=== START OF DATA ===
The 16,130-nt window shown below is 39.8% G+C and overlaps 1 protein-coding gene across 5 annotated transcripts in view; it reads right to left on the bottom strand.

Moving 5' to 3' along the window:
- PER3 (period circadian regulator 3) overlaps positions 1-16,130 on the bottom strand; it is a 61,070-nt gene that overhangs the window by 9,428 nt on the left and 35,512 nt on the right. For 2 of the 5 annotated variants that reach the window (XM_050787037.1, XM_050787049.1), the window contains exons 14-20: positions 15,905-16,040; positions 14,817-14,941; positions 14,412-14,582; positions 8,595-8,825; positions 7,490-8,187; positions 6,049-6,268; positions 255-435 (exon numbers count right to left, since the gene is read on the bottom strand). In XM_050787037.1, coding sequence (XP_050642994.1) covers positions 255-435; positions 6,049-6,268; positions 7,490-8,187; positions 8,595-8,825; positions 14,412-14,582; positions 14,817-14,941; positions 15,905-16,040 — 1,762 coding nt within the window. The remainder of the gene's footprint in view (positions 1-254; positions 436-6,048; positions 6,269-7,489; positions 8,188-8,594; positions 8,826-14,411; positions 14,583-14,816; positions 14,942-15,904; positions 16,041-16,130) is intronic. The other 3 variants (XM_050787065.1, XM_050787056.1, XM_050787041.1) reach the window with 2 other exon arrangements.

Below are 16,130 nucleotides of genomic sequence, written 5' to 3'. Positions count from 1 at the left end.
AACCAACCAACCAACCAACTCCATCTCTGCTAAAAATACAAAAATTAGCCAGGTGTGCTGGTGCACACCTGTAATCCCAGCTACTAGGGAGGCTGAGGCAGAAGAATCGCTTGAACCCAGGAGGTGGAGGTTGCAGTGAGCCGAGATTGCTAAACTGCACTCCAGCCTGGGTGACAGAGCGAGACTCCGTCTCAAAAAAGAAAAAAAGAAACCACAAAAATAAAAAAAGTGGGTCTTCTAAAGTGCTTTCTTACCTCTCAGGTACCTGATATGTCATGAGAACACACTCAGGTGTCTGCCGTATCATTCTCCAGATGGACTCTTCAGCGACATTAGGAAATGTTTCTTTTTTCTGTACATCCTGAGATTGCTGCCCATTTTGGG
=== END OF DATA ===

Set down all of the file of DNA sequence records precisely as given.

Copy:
The 16,130-nt window shown below is 39.8% G+C and overlaps 1 protein-coding gene across 5 annotated transcripts in view; it reads right to left on the bottom strand.

Moving 5' to 3' along the window:
- PER3 (period circadian regulator 3) overlaps positions 1-16,130 on the bottom strand; it is a 61,070-nt gene that overhangs the window by 9,428 nt on the left and 35,512 nt on the right. For 2 of the 5 annotated variants that reach the window (XM_050787037.1, XM_050787049.1), the window contains exons 14-20: positions 15,905-16,040; positions 14,817-14,941; positions 14,412-14,582; positions 8,595-8,825; positions 7,490-8,187; positions 6,049-6,268; positions 255-435 (exon numbers count right to left, since the gene is read on the bottom strand). In XM_050787037.1, coding sequence (XP_050642994.1) covers positions 255-435; positions 6,049-6,268; positions 7,490-8,187; positions 8,595-8,825; positions 14,412-14,582; positions 14,817-14,941; positions 15,905-16,040 — 1,762 coding nt within the window. The remainder of the gene's footprint in view (positions 1-254; positions 436-6,048; positions 6,269-7,489; positions 8,188-8,594; positions 8,826-14,411; positions 14,583-14,816; positions 14,942-15,904; positions 16,041-16,130) is intronic. The other 3 variants (XM_050787065.1, XM_050787056.1, XM_050787041.1) reach the window with 2 other exon arrangements.

Below are 16,130 nucleotides of genomic sequence, written 5' to 3'. Positions count from 1 at the left end.
AACCAACCAACCAACCAACTCCATCTCTGCTAAAAATACAAAAATTAGCCAGGTGTGCTGGTGCACACCTGTAATCCCAGCTACTAGGGAGGCTGAGGCAGAAGAATCGCTTGAACCCAGGAGGTGGAGGTTGCAGTGAGCCGAGATTGCTAAACTGCACTCCAGCCTGGGTGACAGAGCGAGACTCCGTCTCAAAAAAGAAAAAAAGAAACCACAAAAATAAAAAAAGTGGGTCTTCTAAAGTGCTTTCTTACCTCTCAGGTACCTGATATGTCATGAGAACACACTCAGGTGTCTGCCGTATCATTCTCCAGATGGACTCTTCAGCGACATTAGGAAATGTTTCTTTTTTCTGTACATCCTGAGATTGCTGCCCATTTTGGG